Spain’s 10-year bonds rose for the first time in five days, pushing the yield to less than 7 percent, as euro-region leaders agreed to accelerate rescue loans for the nation’s banks.
Italian securities also advanced on speculation the measures will stem the spread of the debt crisis. Finance chiefs agreed to lend 30 billion euros ($36.8 billion) by the end of this month. German two-year note yields fell below zero for the third consecutive day and the Netherlands sold 2.55 billion euros of three-year notes at a record-low yield. Greece auctioned six-month bills.
“Spanish and Italian bonds have picked up a little bit of a bid,” said Peter Chatwell, a fixed-income strategist at Credit Agricole Corporate & Investment Bank in London. “The market was positioned for a slightly worse outcome from the summit, and there’s been some unwinding of short positions,” he said, referring to bets that an asset price will fall.
Spanish 10-year yields fell 24 basis points, or 0.24 percentage point, to 6.82 percent at 4:29 p.m. London time. The 5.85 percent bond due January 2022 gained 1.58, or 15.80 euros per 1,000-euro face amount, to 93.31. The rate on similar-maturity Italian debt dropped 15 basis points to 5.96 percent.
Euro ministers gave Spain an extra year to cut its budget deficit to less than 3 percent of gross domestic product after a meeting in Brussels ended today. Loans to the nation will average 12.5 years and run as long as 15 years, with the goal of eventually using the euro-area bailout fund to recapitalize banks directly instead of burdening the Spanish government.
“The outcome of the euro group meeting could have been worse,” said Norbert Aul, a rates strategist at Royal Bank of Canada in London. “At least we have some hope that we have the potential mutualization of financial liabilities in the medium-to-long term.”
Spanish banks will receive European rescue-fund bonds that can be turned into cash at the European Central Bank, according to Economy Minister Luis de Guindos.
Spain’s FROB rescue fund will distribute bonds issued by the European Financial Stability Facility to the banks, which “can use them at the ECB if they need the liquidity,” de Guindos told reporters in Brussels today.
The EFSF sold 6 billion euros of bonds due in September 2017 to yield 1.65 percent in an offering via banks today.
The rate on Italy’s two-year note fell as much as 39 basis points to 3.75 percent before climbing back to 3.98 percent. The yield on similar-maturity Spanish debt dropped 33 basis points to 4.75 percent after sliding as low as 4.63 percent. Those are the biggest intraday declines since June 29, according to data compiled by Bloomberg.
Germany’s borrowing costs have plunged to records as investors sought havens from Europe’s financial turmoil. The nation will auction an additional five billion euros of 10-year bonds tomorrow. It sold six-month bills yesterday at a record-low yield of minus 0.0344 percent, while France auctioned similar-maturity debt at a negative yield for the first time.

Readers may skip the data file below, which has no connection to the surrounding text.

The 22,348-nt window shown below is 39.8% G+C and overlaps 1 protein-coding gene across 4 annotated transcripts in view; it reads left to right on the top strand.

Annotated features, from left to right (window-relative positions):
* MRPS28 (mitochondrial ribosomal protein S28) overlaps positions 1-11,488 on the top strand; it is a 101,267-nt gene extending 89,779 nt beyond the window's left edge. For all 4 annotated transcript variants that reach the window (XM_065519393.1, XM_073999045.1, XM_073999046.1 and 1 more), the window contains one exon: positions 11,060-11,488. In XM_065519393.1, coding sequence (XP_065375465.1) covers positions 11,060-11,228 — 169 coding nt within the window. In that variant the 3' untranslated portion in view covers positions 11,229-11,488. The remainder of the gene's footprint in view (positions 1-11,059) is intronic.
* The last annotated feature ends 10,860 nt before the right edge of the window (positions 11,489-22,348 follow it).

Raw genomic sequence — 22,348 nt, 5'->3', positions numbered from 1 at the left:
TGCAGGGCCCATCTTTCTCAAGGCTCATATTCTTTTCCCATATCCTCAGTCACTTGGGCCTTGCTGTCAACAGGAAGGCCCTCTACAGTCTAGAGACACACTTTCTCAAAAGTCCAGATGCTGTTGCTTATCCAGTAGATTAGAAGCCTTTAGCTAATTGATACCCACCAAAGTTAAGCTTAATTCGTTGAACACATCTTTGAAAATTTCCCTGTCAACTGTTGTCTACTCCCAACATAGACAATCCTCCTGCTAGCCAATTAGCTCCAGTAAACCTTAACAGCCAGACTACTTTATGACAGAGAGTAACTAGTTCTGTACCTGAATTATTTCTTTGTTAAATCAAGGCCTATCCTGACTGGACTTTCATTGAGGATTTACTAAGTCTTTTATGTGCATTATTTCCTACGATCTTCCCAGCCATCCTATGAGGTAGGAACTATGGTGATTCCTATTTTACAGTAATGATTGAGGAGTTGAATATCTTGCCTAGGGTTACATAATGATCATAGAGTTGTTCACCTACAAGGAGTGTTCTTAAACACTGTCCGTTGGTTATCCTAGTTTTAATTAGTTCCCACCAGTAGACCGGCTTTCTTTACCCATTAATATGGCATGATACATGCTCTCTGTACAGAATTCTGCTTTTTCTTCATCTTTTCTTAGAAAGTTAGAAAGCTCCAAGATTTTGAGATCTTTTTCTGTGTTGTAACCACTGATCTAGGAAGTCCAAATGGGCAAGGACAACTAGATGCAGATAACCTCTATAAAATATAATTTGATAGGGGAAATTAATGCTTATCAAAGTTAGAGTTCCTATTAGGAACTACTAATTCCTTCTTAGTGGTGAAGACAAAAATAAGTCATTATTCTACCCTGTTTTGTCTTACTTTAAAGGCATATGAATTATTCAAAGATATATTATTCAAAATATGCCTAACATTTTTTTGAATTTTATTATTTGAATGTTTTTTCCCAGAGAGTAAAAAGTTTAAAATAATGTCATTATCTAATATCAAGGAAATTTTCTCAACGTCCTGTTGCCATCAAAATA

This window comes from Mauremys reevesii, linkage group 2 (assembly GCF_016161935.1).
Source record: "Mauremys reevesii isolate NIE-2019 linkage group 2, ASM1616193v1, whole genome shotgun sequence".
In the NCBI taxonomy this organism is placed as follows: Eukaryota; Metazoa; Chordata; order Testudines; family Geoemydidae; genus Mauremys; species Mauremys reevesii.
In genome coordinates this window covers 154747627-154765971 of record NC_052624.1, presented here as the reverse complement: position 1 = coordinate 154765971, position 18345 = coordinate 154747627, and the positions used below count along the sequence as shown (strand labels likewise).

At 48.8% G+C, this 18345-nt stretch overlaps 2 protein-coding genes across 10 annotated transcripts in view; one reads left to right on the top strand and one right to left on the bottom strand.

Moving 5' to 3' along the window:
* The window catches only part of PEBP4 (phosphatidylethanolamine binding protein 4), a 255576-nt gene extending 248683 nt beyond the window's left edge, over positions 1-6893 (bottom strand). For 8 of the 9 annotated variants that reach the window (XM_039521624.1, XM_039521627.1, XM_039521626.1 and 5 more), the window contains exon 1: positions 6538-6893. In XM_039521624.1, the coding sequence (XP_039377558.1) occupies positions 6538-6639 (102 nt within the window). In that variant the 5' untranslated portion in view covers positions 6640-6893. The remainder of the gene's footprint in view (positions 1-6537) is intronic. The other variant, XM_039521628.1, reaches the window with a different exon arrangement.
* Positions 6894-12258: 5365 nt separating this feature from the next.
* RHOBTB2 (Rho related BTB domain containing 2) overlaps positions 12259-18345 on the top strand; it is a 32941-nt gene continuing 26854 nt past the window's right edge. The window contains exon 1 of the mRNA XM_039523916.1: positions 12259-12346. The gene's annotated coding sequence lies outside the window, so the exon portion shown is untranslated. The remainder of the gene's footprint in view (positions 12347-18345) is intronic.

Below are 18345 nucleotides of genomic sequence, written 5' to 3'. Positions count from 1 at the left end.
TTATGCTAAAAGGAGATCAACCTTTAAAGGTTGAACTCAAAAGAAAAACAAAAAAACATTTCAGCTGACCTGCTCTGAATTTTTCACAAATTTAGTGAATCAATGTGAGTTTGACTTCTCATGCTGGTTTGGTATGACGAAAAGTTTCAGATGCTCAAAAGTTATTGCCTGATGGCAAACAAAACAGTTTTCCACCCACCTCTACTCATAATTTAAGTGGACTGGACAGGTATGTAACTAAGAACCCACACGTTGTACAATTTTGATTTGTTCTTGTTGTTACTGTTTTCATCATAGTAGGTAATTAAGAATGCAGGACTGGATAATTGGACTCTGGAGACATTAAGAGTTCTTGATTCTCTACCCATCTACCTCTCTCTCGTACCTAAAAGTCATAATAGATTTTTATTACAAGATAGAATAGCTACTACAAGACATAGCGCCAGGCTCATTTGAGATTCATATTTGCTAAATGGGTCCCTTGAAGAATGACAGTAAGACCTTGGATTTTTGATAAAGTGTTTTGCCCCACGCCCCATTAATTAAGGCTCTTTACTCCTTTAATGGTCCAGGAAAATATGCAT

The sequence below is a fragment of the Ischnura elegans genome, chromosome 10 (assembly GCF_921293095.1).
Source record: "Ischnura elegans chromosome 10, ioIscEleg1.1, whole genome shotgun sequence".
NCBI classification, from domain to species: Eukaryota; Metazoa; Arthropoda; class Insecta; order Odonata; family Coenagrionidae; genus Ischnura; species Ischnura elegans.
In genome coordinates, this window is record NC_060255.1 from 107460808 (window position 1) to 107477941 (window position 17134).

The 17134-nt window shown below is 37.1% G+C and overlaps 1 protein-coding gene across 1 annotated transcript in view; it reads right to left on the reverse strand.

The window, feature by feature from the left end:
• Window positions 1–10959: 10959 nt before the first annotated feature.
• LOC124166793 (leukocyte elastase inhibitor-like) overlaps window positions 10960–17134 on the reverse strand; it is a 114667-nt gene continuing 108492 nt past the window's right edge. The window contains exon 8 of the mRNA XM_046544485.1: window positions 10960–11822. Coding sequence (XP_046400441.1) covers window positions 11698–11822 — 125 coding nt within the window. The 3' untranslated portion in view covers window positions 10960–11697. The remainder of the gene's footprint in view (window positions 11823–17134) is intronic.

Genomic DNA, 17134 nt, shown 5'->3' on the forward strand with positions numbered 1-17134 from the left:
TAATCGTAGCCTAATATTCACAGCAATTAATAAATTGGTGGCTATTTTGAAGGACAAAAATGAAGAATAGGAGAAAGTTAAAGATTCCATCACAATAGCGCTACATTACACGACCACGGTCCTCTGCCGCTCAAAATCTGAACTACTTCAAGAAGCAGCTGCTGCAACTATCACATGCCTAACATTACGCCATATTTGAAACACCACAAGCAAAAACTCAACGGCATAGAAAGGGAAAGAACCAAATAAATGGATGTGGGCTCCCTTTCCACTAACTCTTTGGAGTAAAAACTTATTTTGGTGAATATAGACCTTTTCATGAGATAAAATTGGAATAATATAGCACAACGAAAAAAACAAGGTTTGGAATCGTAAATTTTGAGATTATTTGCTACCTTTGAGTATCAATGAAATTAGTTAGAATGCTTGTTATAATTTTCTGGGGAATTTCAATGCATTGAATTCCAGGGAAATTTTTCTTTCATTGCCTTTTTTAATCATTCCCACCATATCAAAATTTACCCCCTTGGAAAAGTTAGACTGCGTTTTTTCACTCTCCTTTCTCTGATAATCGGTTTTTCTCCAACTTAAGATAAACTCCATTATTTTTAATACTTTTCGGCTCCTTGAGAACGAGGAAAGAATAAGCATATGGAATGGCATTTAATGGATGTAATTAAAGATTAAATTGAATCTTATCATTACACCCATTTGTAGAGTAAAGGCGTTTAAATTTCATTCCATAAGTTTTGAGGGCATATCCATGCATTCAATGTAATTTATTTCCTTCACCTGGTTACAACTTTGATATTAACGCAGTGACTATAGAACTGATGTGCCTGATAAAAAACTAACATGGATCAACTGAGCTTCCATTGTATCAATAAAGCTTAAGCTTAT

The German two-year note yield was at zero after dropping to minus 0.016 percent, approaching the all-time low of minus 0.018 percent set on July 6. The 10-year yield was little changed at 1.32 percent, after reaching a record-low 1.127 percent on June 1.
The Netherlands allotted 2.55 billion euros of 0.75 percent notes due in April 2015 at a yield of 0.218 percent, the lowest rate on debt with a similar maturity since Bloomberg began tracking the data in 1999. Greece sold 1.625 billion euros of six-month bills at a yield of 4.7 percent, compared with a rate of 4.73 percent at an auction of similar debt on June 12.
Volatility on Spanish government debt was the highest in developed markets today, followed by Belgium and Austria, according to measures of 10-year bonds, the spread between two-and 10-year securities, and credit-default swaps.
The rate on Austrian two-year notes fell as much as eight basis points to a record 0.112 percent, data compiled by Bloomberg show.
German debt returned 3.6 percent this year, according to indexes compiled by Bloomberg and the European Federation of Financial Analysts Societies. Spanish securities lost 6.5 percent, with Italian bonds making 7.2 percent.
The yield difference, or spread, between German 10-year bunds and two-year notes may slip to the lowest in almost six-weeks, according to data compiled by Bloomberg, based on technical indicators.
The spread, currently at 132 basis points, is below its 50-data moving average of 137 basis points and may target a move toward the June 1 low of 113 basis points, the data show.